13 Pros and Cons About Living in Dubai

Dubai, a name synonymous with modern life yet retains its Arabic identity. As a place that hosts millions of migrant workers, it sure has provided plenty of opportunities for many foreigners in the emirate.

Every city has its beautiful and ugly sides, and anybody’s fit depends on tolerance and personal preference. For example, its high-rise skyscrapers look more western than any typical Arabic city, but we are also reminded of priorities in this Arab emirate — calls to prayer occurs five times daily.

So let’s countdown the advantages and disadvantages of living in Dubai.

What expats love about Dubai

1. Despite under Muslim rule, Dubai tolerates other religions

Such is the beauty of living in this place if you belong to faith other than Islam. Although proselytising will not be tolerated, practicing other religions is allowed.

2. Dubai is an expat-friendly city

With majority of population not born in the UAE, it’s a city that cater to the needs of many expats. You can find expat enclaves, multicultural offerings in food, and a cultural melting pot. This means you can always find someone from your country, or someone who share similar interests.

3. There are plenty of housing options

Depending on your budget and housing standards, there is a big real estate market targeting the expat population, many of whom prefer to rent properties for short- to medium-term. Plenty of such properties are offered in high-rise towers or serviced villas with good facilities, furnished interiors and breathtaking views.

4. Plenty of opportunities for professionals

As a city the continue to innovate, human resource requirements continue to be available across multiple fields. Certain fields such as construction, healthcare, information technology and finance have been continuously looking for competent professionals. Opportunities are also available for blue-collar jobs in both full-time and part-time capacity.

5. English is widely spoken

Even if Arabic is the official language for both verbal and written communications, English is widely spoken so meeting new friends — whose common spoken language is English — from across different parts of the world. This means it is easy to do grocery, ordering food and engaging other activities.

6. Adequate public services

Public transport is well established. The Dubai Metro is a clean, reliable and affordable way to move around the city. Along many of these stations, there is a system of feeder buses offered at most of the major stations. Blessed by influx of medical professionals, many of whom come from the Philippines, healthcare system is also well-established.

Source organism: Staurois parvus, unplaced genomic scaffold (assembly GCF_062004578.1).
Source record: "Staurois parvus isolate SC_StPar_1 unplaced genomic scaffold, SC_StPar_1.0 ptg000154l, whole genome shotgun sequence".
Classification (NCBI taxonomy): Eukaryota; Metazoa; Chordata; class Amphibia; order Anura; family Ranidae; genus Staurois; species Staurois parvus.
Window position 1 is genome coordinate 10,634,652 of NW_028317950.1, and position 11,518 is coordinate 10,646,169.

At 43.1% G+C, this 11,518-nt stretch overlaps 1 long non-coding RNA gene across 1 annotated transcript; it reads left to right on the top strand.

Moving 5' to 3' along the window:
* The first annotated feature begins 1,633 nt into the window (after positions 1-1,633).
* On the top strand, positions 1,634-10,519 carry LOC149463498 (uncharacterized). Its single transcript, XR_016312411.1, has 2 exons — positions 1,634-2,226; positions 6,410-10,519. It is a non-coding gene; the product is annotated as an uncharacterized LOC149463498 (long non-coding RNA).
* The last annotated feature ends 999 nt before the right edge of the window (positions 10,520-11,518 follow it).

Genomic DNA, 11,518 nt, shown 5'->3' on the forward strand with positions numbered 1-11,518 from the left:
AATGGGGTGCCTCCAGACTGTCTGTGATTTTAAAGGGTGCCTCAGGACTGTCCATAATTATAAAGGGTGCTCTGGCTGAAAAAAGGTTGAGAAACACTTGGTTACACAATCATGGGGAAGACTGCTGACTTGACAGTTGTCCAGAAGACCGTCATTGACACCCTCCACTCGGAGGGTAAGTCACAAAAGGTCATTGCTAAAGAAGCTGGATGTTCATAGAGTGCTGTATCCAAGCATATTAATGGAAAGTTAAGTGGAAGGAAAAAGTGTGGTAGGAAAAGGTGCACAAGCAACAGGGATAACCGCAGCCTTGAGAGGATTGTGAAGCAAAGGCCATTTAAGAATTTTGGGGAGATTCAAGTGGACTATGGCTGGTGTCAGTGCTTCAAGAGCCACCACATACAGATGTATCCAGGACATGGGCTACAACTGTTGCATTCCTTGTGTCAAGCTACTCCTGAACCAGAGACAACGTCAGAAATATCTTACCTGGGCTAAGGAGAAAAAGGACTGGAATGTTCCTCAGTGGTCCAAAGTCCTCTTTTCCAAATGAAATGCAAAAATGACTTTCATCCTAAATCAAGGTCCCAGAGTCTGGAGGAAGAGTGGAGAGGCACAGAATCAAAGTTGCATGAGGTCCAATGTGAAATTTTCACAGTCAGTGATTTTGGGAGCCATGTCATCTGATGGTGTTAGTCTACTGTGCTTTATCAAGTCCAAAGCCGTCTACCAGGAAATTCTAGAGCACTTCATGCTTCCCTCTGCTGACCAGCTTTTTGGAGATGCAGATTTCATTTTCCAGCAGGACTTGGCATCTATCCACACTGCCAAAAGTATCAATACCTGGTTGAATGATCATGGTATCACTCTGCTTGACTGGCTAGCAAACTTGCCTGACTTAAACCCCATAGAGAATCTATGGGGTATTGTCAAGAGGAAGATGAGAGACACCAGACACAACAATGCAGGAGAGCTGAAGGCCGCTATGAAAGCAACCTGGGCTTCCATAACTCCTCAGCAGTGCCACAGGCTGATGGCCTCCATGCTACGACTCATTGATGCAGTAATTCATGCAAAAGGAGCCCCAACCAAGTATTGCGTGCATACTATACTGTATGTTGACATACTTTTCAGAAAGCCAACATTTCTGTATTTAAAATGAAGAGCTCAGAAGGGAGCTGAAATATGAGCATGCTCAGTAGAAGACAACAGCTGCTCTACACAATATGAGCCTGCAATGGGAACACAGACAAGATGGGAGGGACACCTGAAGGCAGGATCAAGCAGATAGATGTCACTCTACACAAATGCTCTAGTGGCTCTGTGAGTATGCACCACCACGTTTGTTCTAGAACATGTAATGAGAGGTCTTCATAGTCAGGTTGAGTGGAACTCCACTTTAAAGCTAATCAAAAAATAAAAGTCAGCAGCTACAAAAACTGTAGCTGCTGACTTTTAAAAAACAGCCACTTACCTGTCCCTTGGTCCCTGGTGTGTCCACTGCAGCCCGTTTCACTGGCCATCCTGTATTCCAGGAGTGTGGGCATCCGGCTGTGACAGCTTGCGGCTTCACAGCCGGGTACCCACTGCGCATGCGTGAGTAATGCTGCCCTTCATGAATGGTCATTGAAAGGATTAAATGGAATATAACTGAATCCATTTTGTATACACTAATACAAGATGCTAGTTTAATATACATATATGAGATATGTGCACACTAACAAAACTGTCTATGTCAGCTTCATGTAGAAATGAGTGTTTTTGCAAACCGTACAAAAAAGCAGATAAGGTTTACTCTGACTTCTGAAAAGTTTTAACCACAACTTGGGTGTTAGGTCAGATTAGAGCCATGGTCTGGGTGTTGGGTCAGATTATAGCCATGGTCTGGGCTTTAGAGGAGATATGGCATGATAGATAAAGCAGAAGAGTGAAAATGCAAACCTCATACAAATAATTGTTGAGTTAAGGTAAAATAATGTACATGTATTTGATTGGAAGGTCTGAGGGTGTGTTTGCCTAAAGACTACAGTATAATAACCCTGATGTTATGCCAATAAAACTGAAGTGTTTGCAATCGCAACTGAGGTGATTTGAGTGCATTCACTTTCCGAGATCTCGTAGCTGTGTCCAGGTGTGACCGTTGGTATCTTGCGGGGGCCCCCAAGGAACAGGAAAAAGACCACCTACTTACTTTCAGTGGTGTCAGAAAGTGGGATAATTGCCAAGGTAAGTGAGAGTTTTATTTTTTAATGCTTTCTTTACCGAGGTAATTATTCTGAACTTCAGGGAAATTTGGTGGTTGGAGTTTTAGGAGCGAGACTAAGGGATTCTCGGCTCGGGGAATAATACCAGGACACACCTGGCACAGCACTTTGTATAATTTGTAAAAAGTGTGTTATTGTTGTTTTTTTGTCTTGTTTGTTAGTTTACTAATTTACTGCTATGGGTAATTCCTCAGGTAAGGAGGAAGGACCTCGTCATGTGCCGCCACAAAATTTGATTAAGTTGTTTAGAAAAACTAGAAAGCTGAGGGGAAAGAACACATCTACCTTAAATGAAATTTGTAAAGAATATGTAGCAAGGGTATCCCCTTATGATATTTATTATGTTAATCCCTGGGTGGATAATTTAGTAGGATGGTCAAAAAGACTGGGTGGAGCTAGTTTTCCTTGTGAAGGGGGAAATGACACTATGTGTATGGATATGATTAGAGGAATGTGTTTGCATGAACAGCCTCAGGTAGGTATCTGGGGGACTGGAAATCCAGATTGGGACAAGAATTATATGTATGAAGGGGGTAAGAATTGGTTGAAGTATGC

What expats might not like about Dubai

1. Cultural adjustments not familiar at home

The call to prayer five times a day can mean that non-Muslims may have to wait a bit to continue their business until Muslims return from prayer. Also, during the holy month of Ramadan work slows to a crawl and most restaurants will be closed during the day or serve a limited menu. No alcohol will be served until the fast is broken at sunset.

2. Apartment rents may need to be paid annually and up front

While this arrangements leave a resident not to worry about paying the rent for the next 12 months, and some employers make advance payments deductible to an employee’s monthly salary, it could also mean lack of attention from owners or agents to handle cases such as maintenance issues and an absentee owner’s failure to pay residential obligations mean restrictions of using certain facilities in the housing estate.

3. Emiratization means not all expats get jobs their skills fit

The nationalization of certain jobs — providing Emiratis more employment opportunities in the private sector — has gained traction over the past years. It has not only restricted employment of non-Emiratis but also makes it not usual for a qualified foreign professional to work under a less qualified Emirati boss.

4. It takes a long time to get things done

Paperwork may take longer than usual. Applying for your resident or work visas, opening bank accounts or mobile phone subscriptions may have to go through Dubai bureaucracy. Some documents are in Arabic and need translations back and forth that expats need to get a certified and reliable translation companies.

5. Summers can be hazardous to health

Extreme temperature during summer season can be very unpleasant to newcomers.

6. Driving can be difficult for newcomers

Newcomers will always need to adjust to a new city. This applies to getting around the local culture, driving around, and familiarizing street signs and traffic laws. Dubai, unfortunately has this problem where driving can be difficult and erratic. Not all streets are clearly marked and directions are given in landmarks. Making the wrong turn can take you back half an hour to get to the right direction.

7. Not all healthcare providers are reliable

As good as bigger, more established providers provide excellent service, smaller clinics and outlying hospitals don’t offer the same peace of mind. Perhaps language problem or inexperienced staff, but it pays to get treatments from the reliable providers.

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